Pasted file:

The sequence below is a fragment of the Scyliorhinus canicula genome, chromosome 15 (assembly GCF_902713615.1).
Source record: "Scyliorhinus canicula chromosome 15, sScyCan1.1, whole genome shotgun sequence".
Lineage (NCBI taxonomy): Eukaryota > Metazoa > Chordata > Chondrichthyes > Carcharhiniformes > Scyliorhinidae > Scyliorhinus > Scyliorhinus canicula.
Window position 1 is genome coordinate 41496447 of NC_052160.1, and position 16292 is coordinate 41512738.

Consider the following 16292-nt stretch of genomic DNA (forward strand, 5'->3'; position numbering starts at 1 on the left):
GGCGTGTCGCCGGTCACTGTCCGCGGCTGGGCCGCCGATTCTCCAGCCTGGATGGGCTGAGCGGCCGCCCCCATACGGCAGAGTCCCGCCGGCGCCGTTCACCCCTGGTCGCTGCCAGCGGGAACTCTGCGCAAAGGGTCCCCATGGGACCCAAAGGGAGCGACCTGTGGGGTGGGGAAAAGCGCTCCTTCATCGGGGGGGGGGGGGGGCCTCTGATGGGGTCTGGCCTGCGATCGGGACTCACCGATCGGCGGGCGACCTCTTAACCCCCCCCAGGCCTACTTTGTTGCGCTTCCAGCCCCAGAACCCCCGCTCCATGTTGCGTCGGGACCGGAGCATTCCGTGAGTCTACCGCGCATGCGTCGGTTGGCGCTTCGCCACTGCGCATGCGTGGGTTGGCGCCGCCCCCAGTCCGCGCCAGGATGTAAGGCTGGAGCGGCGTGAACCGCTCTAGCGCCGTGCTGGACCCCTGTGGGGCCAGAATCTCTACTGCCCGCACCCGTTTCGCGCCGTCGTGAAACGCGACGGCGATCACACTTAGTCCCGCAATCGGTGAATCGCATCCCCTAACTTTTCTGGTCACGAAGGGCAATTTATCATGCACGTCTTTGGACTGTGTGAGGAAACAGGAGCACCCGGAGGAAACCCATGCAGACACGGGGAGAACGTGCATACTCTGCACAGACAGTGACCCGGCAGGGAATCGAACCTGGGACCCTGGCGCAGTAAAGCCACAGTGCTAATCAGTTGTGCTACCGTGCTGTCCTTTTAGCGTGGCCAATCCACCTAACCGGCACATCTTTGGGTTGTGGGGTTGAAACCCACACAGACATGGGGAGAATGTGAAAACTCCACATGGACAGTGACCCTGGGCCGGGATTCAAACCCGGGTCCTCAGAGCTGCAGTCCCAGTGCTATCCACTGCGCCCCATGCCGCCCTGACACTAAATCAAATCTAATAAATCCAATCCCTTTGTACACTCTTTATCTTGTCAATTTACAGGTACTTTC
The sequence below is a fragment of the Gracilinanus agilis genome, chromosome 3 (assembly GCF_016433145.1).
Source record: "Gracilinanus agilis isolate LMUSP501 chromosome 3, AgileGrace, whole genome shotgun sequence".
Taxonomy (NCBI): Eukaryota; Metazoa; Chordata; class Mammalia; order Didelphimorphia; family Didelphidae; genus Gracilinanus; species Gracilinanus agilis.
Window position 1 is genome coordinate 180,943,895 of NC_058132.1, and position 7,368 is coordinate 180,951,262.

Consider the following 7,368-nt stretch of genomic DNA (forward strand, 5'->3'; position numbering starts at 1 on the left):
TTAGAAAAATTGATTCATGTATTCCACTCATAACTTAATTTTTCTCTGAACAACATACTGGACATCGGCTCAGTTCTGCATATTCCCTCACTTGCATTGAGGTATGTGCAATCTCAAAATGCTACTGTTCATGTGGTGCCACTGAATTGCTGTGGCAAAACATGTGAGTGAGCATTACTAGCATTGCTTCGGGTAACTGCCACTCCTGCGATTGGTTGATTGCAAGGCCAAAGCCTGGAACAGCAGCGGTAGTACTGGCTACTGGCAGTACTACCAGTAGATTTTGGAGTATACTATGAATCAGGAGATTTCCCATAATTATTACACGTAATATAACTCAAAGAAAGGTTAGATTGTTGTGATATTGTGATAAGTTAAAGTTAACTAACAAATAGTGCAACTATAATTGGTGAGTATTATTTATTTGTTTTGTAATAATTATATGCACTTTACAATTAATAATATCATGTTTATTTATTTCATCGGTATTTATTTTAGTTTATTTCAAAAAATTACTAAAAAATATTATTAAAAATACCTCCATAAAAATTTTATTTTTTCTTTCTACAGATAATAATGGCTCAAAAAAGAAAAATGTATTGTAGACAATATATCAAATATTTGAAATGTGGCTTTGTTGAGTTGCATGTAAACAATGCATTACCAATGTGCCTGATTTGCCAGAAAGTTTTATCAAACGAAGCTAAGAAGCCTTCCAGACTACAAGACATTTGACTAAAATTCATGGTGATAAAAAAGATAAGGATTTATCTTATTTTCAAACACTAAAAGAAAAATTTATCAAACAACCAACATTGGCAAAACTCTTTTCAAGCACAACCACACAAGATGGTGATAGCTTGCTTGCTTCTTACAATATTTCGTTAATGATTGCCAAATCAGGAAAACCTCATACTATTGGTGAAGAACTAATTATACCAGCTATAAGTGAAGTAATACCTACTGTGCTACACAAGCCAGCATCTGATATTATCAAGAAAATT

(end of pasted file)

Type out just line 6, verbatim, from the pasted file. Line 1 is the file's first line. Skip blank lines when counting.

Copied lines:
GGCGTGTCGCCGGTCACTGTCCGCGGCTGGGCCGCCGATTCTCCAGCCTGGATGGGCTGAGCGGCCGCCCCCATACGGCAGAGTCCCGCCGGCGCCGTTCACCCCTGGTCGCTGCCAGCGGGAACTCTGCGCAAAGGGTCCCCATGGGACCCAAAGGGAGCGACCTGTGGGGTGGGGAAAAGCGCTCCTTCATCGGGGGGGGGGGGGGGCCTCTGATGGGGTCTGGCCTGCGATCGGGACTCACCGATCGGCGGGCGACCTCTTAACCCCCCCCAGGCCTACTTTGTTGCGCTTCCAGCCCCAGAACCCCCGCTCCATGTTGCGTCGGGACCGGAGCATTCCGTGAGTCTACCGCGCATGCGTCGGTTGGCGCTTCGCCACTGCGCATGCGTGGGTTGGCGCCGCCCCCAGTCCGCGCCAGGATGTAAGGCTGGAGCGGCGTGAACCGCTCTAGCGCCGTGCTGGACCCCTGTGGGGCCAGAATCTCTACTGCCCGCACCCGTTTCGCGCCGTCGTGAAACGCGACGGCGATCACACTTAGTCCCGCAATCGGTGAATCGCATCCCCTAACTTTTCTGGTCACGAAGGGCAATTTATCATGCACGTCTTTGGACTGTGTGAGGAAACAGGAGCACCCGGAGGAAACCCATGCAGACACGGGGAGAACGTGCATACTCTGCACAGACAGTGACCCGGCAGGGAATCGAACCTGGGACCCTGGCGCAGTAAAGCCACAGTGCTAATCAGTTGTGCTACCGTGCTGTCCTTTTAGCGTGGCCAATCCACCTAACCGGCACATCTTTGGGTTGTGGGGTTGAAACCCACACAGACATGGGGAGAATGTGAAAACTCCACATGGACAGTGACCCTGGGCCGGGATTCAAACCCGGGTCCTCAGAGCTGCAGTCCCAGTGCTATCCACTGCGCCCCATGCCGCCCTGACACTAAATCAAATCTAATAAATCCAATCCCTTTGTACACTCTTTATCTTGTCAATTTACAGGTACTTTC